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Understanding Budgets on E-Courts and Judicial Infrastructure
#4 Understanding Budgets on E-Courts and Judicial Infrastructure with Vidhi Centre for Legal Policy, 17th February 2022
Justice Hub and Civis hosted the 4th Twitter Spaces conversation with Shreya Tripathi and Reshma Shekhar, who form a part of the Justice, Access and Lowering Delays Initiative (JALDI) at Vidhi Centre for Legal Policy. Here is a quick recap of the key points that emerged during the discussion.
What are the areas of law and justice JALDI works on, and in what ways do budgets or budget data tie into that work?
In 2017, Vidhi started its multi-year mission – JALDI to study, understand, and address the problem of judicial backlog and delays in India. Through the last 5 years, JALDI has published research on gender diversity in the Indian judiciary, judicial infrastructure budgetary allocations for courts in India, etc. The budget for justice became an important consideration for JALDI when in 2018, there was commissioning of an all India survey at the district court level to measure the state of their physical infrastructure. The survey revealed that-
The basic amenities needed for the minimal functioning of the court was missing.
This was not due to the lack of funds.
But misunderstanding and confusion about the nature of the Centrally Sponsored Scheme (CSS) that takes care of the budget allocated for the development of the Judiciary at the centre and state level both.
This made JALDI look into the budgets for justice in order to understand the CSS better.
2 reports were released: Budgeting Better for Courts and Back to Basics: A Call for Better Planning in the Judiciary, in 2019 and 2020, respectively.
In Budgeting Better for Courts,an audit of nearly Rs. 7460 crores that have been released under the CSS for Development of Infrastructure Facilities for the Judiciary was conducted. What are some of the key findings from this work?
First, an introduction of how the CSS functions: the CSS functions through a sharing pattern meaning that the State Governments has to match the grants from the Central Government in a ratio. Currently, this is 60:40 for Centre and State, respectively. At the central level, the Department of Justice (DoJ) is the nodal agency and the respective States’ Law Department (and in certain cases, the Home Department), is responsible at the State level. The report shows:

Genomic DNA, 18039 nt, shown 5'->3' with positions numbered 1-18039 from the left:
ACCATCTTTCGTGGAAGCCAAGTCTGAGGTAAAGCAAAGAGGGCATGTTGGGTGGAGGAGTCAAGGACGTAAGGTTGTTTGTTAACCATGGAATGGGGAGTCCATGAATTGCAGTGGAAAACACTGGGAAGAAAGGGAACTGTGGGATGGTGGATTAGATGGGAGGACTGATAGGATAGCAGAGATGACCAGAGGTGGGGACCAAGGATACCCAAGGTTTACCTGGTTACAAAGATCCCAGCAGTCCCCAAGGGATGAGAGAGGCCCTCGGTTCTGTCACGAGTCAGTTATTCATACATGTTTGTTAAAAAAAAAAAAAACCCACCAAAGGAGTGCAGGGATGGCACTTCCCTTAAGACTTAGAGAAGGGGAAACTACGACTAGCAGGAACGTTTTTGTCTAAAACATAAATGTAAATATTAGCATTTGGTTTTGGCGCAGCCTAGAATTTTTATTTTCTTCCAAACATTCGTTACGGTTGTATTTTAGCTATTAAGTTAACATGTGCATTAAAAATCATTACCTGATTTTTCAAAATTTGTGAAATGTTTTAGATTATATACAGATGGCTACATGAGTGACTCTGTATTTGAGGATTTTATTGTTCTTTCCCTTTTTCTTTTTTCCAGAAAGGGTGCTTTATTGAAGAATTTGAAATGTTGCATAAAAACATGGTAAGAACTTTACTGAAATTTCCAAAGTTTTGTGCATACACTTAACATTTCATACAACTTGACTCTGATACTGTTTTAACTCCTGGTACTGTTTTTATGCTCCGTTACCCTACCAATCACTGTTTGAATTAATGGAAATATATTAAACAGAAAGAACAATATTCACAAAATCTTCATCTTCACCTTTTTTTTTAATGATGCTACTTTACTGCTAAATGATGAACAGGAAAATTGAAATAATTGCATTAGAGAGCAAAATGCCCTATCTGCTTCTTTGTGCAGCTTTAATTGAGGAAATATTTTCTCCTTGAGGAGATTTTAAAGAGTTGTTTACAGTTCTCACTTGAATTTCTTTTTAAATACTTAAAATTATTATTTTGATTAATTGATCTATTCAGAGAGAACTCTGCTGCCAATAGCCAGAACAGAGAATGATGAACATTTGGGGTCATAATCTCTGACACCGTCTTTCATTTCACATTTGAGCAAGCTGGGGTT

There is no measure under the scheme to ensure transparency and accountability. The DoJ has yet to release any authoritative figures as to how many residential buildings and courts have been built under this scheme (since its start in 1993).
The states are granted money arbitrarily, for eg, some states, like Orissa, have received nothing in the last 5 years, however, states with comparatively better infrastructure like Karnataka and Maharastra are given 50 crores per year.
Certain states project a significantly higher amount than what is granted under CSS. The states have failed to realise that the allocation made is dependent upon the overall availability of funds with the Centre.
The system is a long-winded bureaucracy, starting from the DoJ, Law Departments, Finance Departments, sometimes Home Department; then comes District Collectors, PWD Workers, Building Agencies and finally authorities within the court itself.
JALDI has done extensive work and research in the eCourts project. What does the nature of the project mean in terms of budgetary allocations and expenditures?
That the future model of the Indian Judiciary is the hybrid form was realised during the pandemic.
A survey undertaken by the Chief Justice of India shows that 27 % of the judges in the country do not have digital devices and 10% of these courts do not have access to the internet, showing that the basic infrastructure to implement the eCourts project is missing. A certain portion of the budget needs to be allocated to ensure such availability.
eCourts budget allocation will also play an important role in the training of the court staff and the judges in order for them to use the newly introduced applications and the software seamlessly.
Developing the applications and the software to comprehend judicial data itself will be a complex procedure as the data itself is very complex. This requires a higher level of expertise which is another sector where budget plays a role.
When trying to understand the capacity of the judiciary and our court systems, and making sense of budgetary allocations and expenditures from the union or the states governments, what is it that we need to keep in mind? What are the challenges of working with budget data?
The greatest challenge is figuring out the source of the allocation of funds (as there are too many schemes) and the process of grant of such allocation.
Different states maintain judicial data differently which is another challenge that is encountered by those working with budgets. This is where organisations like Justice Hub become a great help as they are trying to consolidate all this data and bring them to one source which is very helpful.
Efforts are getting made to ensure transparency and accountability, such as the Nyaya Vikas Portal, which provides some data, however, a lot of data is government facing (as in one needs a login ID for access).
What are the top 3 points on your Wishlist that can transform budgetary data?
Read previous Substack posts here.
Tune in to the next conversation on understanding budgets and justice delivery in India with Maja Daruwala and Valay Singh from India Justice Report.
Date: February 25th, at 5 pm.
Venue: On Twitter Spaces here.